Comptroller Scott Stringer said Monday his office will investigate how the city responds when it learns a child has elevated blood lead levels, including its protocols for assessing hazards in private and public housing, day cares, parks and other facilities.
Citing a poor track record of handling and communicating concerns at the New York City Housing Authority, Stringer said he wants to ensure the city is responsibly alerting the public to lead paint hazards and treating them throughout the boroughs.
“What’s happening in NYCHA could be happening in other buildings around the city,” Stringer said at a news conference. “We want to make sure that when a high level of lead paint is discovered in a child, in this case 5 micrograms per deciliter, we then want to know what the follow-up is.
“The goal of the investigation is to protect children and end the bureaucratic dysfunction plaguing our agencies and destroying our public trust,” he added.
The city’s Department of Health and Mental Hygiene currently has 15 inspectors on staff for the Healthy Homes program, including those in training, according to a spokeswoman. The Department also plans to hire about 50 additional staff, “primarily inspectors,” for the home inspection expansion for children up to age 18, the spokeswoman said in an email.
Stringer’s announcement came three weeks after federal prosecutors filed a civil complaint against — and a proposed settlement with — NYCHA over its misleading the federal government about the extent of lead paint hazards and other dangers in its portfolio.
The city acknowledged 19 lead-poisoned children were found to have been exposed to deteriorating lead paint in their NYCHA apartments, but the complaint suggested thousands more could be at risk.
This weekend, the Daily News reported that 820 children living in NYCHA between 2012 and 2016 had blood lead levels above 5 micrograms per deciliter — the level at which the federal government requires public action — but below 10 micrograms per deciliter — the threshold at which the city assesses hazards in the homes of children under 6, according to a mayoral spokeswoman.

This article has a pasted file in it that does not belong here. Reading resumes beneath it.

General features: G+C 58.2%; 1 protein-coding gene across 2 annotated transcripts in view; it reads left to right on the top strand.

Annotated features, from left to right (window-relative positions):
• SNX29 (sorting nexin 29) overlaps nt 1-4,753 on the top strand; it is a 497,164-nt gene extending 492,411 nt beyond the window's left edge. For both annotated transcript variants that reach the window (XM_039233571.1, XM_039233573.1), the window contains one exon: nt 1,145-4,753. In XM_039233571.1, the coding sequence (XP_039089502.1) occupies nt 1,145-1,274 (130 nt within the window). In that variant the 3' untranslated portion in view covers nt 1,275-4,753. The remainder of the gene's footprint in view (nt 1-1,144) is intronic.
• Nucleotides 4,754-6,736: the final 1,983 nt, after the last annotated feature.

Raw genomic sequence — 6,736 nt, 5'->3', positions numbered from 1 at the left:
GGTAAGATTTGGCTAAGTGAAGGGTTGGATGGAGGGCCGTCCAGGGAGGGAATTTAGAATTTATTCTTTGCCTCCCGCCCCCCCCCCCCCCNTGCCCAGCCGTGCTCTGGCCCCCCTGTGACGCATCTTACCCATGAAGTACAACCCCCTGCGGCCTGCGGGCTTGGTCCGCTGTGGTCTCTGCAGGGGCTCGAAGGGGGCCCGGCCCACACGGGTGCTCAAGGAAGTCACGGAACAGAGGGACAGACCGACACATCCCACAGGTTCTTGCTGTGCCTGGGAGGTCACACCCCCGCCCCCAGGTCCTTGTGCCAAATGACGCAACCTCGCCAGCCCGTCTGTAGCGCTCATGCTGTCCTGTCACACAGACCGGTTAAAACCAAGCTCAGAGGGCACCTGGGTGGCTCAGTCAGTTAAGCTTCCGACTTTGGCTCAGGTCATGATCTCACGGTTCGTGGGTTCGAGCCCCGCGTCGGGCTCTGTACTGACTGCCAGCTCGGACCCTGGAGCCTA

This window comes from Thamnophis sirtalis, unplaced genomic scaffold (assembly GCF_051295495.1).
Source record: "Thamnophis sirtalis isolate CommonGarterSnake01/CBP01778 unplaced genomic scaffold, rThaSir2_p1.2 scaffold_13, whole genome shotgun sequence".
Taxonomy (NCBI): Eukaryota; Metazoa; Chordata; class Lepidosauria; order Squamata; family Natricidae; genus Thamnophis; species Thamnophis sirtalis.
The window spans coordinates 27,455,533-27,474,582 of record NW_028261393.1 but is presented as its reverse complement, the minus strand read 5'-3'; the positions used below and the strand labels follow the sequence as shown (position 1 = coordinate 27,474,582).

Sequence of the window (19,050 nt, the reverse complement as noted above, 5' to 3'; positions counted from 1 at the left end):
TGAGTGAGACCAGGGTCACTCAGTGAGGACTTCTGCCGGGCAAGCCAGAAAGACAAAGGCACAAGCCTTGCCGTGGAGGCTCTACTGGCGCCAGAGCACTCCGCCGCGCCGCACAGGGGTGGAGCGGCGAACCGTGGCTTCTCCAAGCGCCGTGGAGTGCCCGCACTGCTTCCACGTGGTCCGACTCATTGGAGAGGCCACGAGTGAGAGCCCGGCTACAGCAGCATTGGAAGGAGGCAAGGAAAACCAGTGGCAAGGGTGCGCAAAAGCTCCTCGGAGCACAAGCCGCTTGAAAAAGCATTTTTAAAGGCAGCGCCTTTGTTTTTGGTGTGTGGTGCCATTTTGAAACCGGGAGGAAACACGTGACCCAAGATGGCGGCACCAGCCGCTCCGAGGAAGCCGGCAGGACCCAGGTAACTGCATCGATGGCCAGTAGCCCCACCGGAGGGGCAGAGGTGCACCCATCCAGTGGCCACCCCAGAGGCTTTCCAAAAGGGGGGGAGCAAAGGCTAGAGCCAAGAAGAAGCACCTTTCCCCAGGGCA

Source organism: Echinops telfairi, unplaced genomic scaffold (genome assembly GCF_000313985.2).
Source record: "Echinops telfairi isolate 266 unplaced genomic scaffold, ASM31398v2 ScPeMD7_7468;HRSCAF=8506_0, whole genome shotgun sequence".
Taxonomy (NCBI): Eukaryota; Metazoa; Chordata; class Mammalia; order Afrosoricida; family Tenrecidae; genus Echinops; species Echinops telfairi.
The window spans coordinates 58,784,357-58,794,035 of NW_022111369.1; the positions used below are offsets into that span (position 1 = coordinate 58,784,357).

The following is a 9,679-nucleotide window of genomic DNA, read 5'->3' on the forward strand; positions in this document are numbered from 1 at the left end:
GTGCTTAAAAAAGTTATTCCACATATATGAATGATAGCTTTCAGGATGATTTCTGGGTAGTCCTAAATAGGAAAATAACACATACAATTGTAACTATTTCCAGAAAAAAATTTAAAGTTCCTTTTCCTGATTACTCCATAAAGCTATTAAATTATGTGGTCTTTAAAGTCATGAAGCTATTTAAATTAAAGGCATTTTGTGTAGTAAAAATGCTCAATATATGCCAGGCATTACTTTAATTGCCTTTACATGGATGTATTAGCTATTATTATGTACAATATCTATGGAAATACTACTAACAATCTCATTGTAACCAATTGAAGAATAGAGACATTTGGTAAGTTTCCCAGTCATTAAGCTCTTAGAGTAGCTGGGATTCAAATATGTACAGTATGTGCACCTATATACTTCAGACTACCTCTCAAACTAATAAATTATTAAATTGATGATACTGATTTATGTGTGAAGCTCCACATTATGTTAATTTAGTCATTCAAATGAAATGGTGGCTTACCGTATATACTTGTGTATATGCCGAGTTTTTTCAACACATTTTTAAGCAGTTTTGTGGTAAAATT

The city maintains it followed the Centers for Disease Control and Prevention’s guidelines by sending letters to the families and medical providers of children with blood lead levels between 5 and 9 micrograms per deciliter.
Mayor Bill de Blasio announced this weekend that his administration would begin conducting environmental investigations for all minors who test above a blood lead level of 5 micrograms per deciliter. The city will begin implementing these investigations, which involve interviewing the child’s family and inspecting the child’s home, beyond the public housing portfolio by the end of the year.
“What hasn’t been done is to separate the NYCHA cases, which are clearly an absolute minority of the cases or a small percentage of the cases,” de Blasio said of the new 820 figure when interviewed on NY1 Monday. “We’re going [to] do that from this point on. But much more importantly, we’re announcing now a very aggressive effort to go out to every single family anytime we have a report — whether it’s public or private housing — of a child with an elevated lead level.”
The mayor noted that parents who are concerned can call 311 to schedule a free blood lead level test appointment with the city’s municipal hospital system.
When asked about Stringer’s investigation, the mayor’s office said the comptroller was responding to the press.
“The Comptroller seems to be reacting to a tabloid headline instead of concrete public health evidence,” de Blasio spokeswoman Olivia Lapeyrolerie said in a statement.